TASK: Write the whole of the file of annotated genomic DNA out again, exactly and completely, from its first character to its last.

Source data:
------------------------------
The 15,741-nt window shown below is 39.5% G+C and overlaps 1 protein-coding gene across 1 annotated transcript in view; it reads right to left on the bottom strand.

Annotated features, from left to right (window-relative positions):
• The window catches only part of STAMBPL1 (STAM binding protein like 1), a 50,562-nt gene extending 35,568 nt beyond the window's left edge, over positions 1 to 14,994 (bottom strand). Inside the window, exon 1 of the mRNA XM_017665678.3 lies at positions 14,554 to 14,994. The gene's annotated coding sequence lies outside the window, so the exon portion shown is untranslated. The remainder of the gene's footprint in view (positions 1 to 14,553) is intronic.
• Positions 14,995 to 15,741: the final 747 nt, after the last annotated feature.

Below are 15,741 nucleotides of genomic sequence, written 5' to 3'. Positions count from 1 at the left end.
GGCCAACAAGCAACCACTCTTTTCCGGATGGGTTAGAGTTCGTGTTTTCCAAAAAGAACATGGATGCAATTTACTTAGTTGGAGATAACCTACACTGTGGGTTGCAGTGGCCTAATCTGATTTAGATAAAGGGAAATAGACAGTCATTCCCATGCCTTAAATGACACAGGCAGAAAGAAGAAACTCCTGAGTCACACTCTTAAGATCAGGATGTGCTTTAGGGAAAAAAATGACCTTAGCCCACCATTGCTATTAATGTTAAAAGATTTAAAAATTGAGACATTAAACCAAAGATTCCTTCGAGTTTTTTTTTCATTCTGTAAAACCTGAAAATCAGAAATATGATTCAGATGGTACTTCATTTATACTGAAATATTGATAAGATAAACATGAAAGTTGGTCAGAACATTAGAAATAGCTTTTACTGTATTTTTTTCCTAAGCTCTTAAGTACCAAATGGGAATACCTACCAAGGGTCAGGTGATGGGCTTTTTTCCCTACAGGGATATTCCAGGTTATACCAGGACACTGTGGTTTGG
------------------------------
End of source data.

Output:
The 15,741-nt window shown below is 39.5% G+C and overlaps 1 protein-coding gene across 1 annotated transcript in view; it reads right to left on the bottom strand.

Annotated features, from left to right (window-relative positions):
• The window catches only part of STAMBPL1 (STAM binding protein like 1), a 50,562-nt gene extending 35,568 nt beyond the window's left edge, over positions 1 to 14,994 (bottom strand). Inside the window, exon 1 of the mRNA XM_017665678.3 lies at positions 14,554 to 14,994. The gene's annotated coding sequence lies outside the window, so the exon portion shown is untranslated. The remainder of the gene's footprint in view (positions 1 to 14,553) is intronic.
• Positions 14,995 to 15,741: the final 747 nt, after the last annotated feature.

Below are 15,741 nucleotides of genomic sequence, written 5' to 3'. Positions count from 1 at the left end.
GGCCAACAAGCAACCACTCTTTTCCGGATGGGTTAGAGTTCGTGTTTTCCAAAAAGAACATGGATGCAATTTACTTAGTTGGAGATAACCTACACTGTGGGTTGCAGTGGCCTAATCTGATTTAGATAAAGGGAAATAGACAGTCATTCCCATGCCTTAAATGACACAGGCAGAAAGAAGAAACTCCTGAGTCACACTCTTAAGATCAGGATGTGCTTTAGGGAAAAAAATGACCTTAGCCCACCATTGCTATTAATGTTAAAAGATTTAAAAATTGAGACATTAAACCAAAGATTCCTTCGAGTTTTTTTTTCATTCTGTAAAACCTGAAAATCAGAAATATGATTCAGATGGTACTTCATTTATACTGAAATATTGATAAGATAAACATGAAAGTTGGTCAGAACATTAGAAATAGCTTTTACTGTATTTTTTTCCTAAGCTCTTAAGTACCAAATGGGAATACCTACCAAGGGTCAGGTGATGGGCTTTTTTCCCTACAGGGATATTCCAGGTTATACCAGGACACTGTGGTTTGG